This year’s World Health Report, Health Systems Financing: The Path to Universal Coverage, published this week by the World Health Organization (WHO), seeks to give governments practical guidance on financing health care in a way that ensures universal access.
From the press release: “Taking evidence from all over the world, [the report] shows how all countries, rich and poor, can adjust their health financing mechanisms so more people get the health care they need. […] ‘No one in need of health care should have to risk financial ruin as a result,’ said Dr Margaret Chan, Director-General of WHO.”
While regrettably ignoring the human right to health care framework, established in international law, the report does include some relevant observations, especially when it draws on the principle of equity to discuss approaches to health care financing.
Here are some excerpts:
"In this report, WHO outlines how countries can modify their financing systems to move more quickly towards universal coverage and to sustain those achievements."
"The path to universal coverage… is relatively simple – at least on paper. Countries must raise sufficient funds, reduce the reliance on direct payments to finance services, and improve efficiency and equity."
"Where fees are charged, everyone pays the same price regardless of their economic status. There is no formal expression of solidarity between the sick and the healthy, or between the rich and the poor. Such systems make it impossible to spread costs over the life-cycle: paying contributions when one is young and healthy and drawing on them in the event of illness later in life. Consequently, the risk of financial catastrophe and impoverishment is high, and achieving universal coverage impossible."
"The only way to reduce reliance on direct payments is for governments to encourage the risk-pooling, prepayment approach, the path chosen by most of the countries that have come closest to universal coverage. When a population has access to prepayment and pooling mechanisms, the goal of universal health coverage becomes more realistic."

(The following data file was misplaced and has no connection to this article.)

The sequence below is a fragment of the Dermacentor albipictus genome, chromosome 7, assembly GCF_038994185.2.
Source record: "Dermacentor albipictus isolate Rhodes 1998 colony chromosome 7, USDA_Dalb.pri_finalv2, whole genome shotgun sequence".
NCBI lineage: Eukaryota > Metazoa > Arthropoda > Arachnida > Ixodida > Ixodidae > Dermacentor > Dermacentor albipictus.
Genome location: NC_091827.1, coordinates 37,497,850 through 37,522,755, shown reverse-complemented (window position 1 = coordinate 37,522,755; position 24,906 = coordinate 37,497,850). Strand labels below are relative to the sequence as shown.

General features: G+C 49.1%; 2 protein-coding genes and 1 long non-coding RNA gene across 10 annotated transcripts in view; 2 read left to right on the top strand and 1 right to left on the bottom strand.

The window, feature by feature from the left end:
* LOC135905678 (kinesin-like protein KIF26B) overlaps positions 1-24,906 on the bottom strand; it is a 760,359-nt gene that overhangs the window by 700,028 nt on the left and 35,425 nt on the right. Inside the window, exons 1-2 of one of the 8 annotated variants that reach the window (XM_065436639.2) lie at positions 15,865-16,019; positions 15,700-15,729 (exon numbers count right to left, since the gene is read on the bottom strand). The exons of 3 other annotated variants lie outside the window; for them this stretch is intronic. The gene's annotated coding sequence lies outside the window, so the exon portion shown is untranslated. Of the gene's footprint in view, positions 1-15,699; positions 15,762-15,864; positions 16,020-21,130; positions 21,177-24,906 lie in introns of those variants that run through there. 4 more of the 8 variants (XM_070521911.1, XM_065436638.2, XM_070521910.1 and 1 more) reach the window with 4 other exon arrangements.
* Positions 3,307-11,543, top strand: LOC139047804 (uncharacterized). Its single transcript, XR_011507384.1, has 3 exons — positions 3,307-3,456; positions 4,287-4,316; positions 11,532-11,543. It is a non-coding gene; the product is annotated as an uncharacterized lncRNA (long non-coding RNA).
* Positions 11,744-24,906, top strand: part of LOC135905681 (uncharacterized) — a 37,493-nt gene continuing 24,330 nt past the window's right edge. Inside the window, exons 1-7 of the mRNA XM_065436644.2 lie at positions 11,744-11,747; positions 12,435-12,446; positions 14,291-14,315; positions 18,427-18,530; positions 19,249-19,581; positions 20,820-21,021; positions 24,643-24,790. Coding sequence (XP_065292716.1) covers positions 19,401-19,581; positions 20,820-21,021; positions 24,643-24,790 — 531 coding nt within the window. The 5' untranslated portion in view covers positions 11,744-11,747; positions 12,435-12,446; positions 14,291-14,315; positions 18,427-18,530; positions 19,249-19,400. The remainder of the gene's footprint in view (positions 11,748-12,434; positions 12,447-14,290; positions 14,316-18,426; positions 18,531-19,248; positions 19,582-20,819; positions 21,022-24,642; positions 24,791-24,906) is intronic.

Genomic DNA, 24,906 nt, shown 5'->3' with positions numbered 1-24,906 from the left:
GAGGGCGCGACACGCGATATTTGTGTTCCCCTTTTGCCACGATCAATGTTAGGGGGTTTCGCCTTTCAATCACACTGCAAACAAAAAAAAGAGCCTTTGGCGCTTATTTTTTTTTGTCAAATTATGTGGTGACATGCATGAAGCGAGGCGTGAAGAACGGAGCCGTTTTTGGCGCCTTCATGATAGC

"Third, pools that protect the health needs of a small number of people are not viable in the long run. A few episodes of expensive illness will wipe them out. Multiple pools, each with their own administrations and information systems, are also inefficient and make it difficult to achieve equity. Usually, one of the pools will provide high benefits to relatively wealthy people, who will not want to cross-subsidize the costs of poorer, less healthy people."
"[Governments] are… responsible for ensuring that everyone can obtain the services they need and that all are protected from the financial risks associated with using them. This can conflict with the drive towards efficiency, for the most efficient way of using resources is not always the most equitable. For example, it is usually more efficient to locate services in populated areas, but reaching the rural poor will require locating services closer to them."